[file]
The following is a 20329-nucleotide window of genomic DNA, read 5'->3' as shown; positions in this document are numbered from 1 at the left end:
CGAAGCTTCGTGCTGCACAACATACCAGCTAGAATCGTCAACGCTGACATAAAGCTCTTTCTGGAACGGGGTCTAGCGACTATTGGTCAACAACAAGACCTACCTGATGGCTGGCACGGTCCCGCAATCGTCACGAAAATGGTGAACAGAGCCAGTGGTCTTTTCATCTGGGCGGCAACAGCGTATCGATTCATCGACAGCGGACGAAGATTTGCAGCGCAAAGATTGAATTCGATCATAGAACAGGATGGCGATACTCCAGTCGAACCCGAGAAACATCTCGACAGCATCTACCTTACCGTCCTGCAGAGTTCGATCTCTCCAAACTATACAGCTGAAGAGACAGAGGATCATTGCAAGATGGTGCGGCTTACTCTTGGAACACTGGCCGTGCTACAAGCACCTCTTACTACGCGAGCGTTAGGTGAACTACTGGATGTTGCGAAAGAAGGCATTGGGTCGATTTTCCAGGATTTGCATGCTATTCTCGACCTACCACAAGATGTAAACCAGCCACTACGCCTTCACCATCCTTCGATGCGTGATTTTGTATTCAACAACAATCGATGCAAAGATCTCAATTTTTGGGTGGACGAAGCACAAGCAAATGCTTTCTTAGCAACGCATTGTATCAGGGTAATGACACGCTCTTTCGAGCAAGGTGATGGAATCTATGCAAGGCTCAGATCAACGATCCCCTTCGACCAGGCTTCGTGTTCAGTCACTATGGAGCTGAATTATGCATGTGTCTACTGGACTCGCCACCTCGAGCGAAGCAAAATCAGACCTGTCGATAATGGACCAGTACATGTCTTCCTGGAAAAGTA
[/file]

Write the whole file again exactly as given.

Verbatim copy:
The following is a 20329-nucleotide window of genomic DNA, read 5'->3' as shown; positions in this document are numbered from 1 at the left end:
CGAAGCTTCGTGCTGCACAACATACCAGCTAGAATCGTCAACGCTGACATAAAGCTCTTTCTGGAACGGGGTCTAGCGACTATTGGTCAACAACAAGACCTACCTGATGGCTGGCACGGTCCCGCAATCGTCACGAAAATGGTGAACAGAGCCAGTGGTCTTTTCATCTGGGCGGCAACAGCGTATCGATTCATCGACAGCGGACGAAGATTTGCAGCGCAAAGATTGAATTCGATCATAGAACAGGATGGCGATACTCCAGTCGAACCCGAGAAACATCTCGACAGCATCTACCTTACCGTCCTGCAGAGTTCGATCTCTCCAAACTATACAGCTGAAGAGACAGAGGATCATTGCAAGATGGTGCGGCTTACTCTTGGAACACTGGCCGTGCTACAAGCACCTCTTACTACGCGAGCGTTAGGTGAACTACTGGATGTTGCGAAAGAAGGCATTGGGTCGATTTTCCAGGATTTGCATGCTATTCTCGACCTACCACAAGATGTAAACCAGCCACTACGCCTTCACCATCCTTCGATGCGTGATTTTGTATTCAACAACAATCGATGCAAAGATCTCAATTTTTGGGTGGACGAAGCACAAGCAAATGCTTTCTTAGCAACGCATTGTATCAGGGTAATGACACGCTCTTTCGAGCAAGGTGATGGAATCTATGCAAGGCTCAGATCAACGATCCCCTTCGACCAGGCTTCGTGTTCAGTCACTATGGAGCTGAATTATGCATGTGTCTACTGGACTCGCCACCTCGAGCGAAGCAAAATCAGACCTGTCGATAATGGACCAGTACATGTCTTCCTGGAAAAGTA